Least Used English Letters

How often do you use words that include the letters Q, Z, or X in what you write? Infrequently? Why is that? After all, there are only 26 letters in the English alphabet. Is it too much to ask that these three letters should get some action?

The English language is comprised of tens of thousands of words. The exact number is unknown as the count differs dramatically from one dictionary source to another.

“Webster’s Third New International Dictionary, Unabridged, together with its 1993 Addenda Section, includes some 470,000 entries. The Oxford English Dictionary, Second Edition, reports that it includes a similar number.”

As the English language evolved, those using it seem to have no need for any more words before enlisting these three letters.

Look at your computer keyboard. Q, Z, and X are in the corners on the left side. Placed there by keyboard designers so that they don’t get in the way. These letters never had a chance. It just seems so unfair.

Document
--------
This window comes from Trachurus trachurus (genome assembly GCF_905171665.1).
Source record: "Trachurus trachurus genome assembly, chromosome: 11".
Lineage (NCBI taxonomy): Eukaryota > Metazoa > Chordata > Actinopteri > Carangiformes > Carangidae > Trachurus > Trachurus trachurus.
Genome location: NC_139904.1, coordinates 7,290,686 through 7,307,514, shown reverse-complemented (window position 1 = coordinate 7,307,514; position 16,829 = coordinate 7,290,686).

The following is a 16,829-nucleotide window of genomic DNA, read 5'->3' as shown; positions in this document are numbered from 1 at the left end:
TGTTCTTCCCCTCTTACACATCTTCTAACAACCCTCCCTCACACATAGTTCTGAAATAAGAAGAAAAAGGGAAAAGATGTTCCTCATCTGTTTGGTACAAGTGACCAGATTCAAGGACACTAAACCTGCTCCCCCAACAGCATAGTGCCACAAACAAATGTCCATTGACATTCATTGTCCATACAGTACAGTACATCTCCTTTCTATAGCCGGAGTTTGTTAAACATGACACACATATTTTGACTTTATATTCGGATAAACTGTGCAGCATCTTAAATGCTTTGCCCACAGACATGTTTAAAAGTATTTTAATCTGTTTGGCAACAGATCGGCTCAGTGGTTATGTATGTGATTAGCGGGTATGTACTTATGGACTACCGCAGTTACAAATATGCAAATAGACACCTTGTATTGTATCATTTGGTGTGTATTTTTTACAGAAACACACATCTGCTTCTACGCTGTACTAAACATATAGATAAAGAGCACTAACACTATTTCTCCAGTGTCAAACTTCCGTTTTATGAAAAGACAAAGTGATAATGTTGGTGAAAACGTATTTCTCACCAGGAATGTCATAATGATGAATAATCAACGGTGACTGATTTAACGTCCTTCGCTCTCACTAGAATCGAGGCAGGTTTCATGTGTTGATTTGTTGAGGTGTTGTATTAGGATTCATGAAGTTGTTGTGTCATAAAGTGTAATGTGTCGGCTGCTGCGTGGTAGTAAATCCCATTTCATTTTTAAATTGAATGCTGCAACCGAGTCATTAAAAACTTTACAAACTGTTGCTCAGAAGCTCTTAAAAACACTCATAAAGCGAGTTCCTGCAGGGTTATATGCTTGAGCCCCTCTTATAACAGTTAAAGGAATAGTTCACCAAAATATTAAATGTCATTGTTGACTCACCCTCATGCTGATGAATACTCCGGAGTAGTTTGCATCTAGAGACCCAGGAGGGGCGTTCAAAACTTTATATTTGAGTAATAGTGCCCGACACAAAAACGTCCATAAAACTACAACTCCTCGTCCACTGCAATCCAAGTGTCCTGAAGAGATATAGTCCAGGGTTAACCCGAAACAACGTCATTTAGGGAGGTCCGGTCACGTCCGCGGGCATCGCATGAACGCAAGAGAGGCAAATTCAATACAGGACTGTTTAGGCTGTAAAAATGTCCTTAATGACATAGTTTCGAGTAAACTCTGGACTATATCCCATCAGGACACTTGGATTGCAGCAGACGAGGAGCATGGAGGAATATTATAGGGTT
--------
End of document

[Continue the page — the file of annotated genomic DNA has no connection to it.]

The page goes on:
Personal Note: I was trained to write in cursive in grade school in the 1950ties. I still write in cursive occasionally. However, I admit that I don’t find these three letters easy to write. They just don’t seem to flow with the other letters. Maybe I should just give up trying.

About authorbillramsey

During his forty-year professional career, Bill Ramsey wrote magazine articles and business newsletters. Now retired in the mountains of western North Carolina, he writes a blog and has published four books. Bill's 2015 collection of concise, real-life essays is titled "What Do YOU Think?" He has also written "Me Now - Who Next? (The Inspiring Story of a Traumatic Brain Injury Recovery)" and "Now That I Think About It. Bill's books and are available from Amazon.com and on all e-readers. See www.authorbillramsey.com. Follow Bill on Facebook at www.facebook.com/billramseyauthor/
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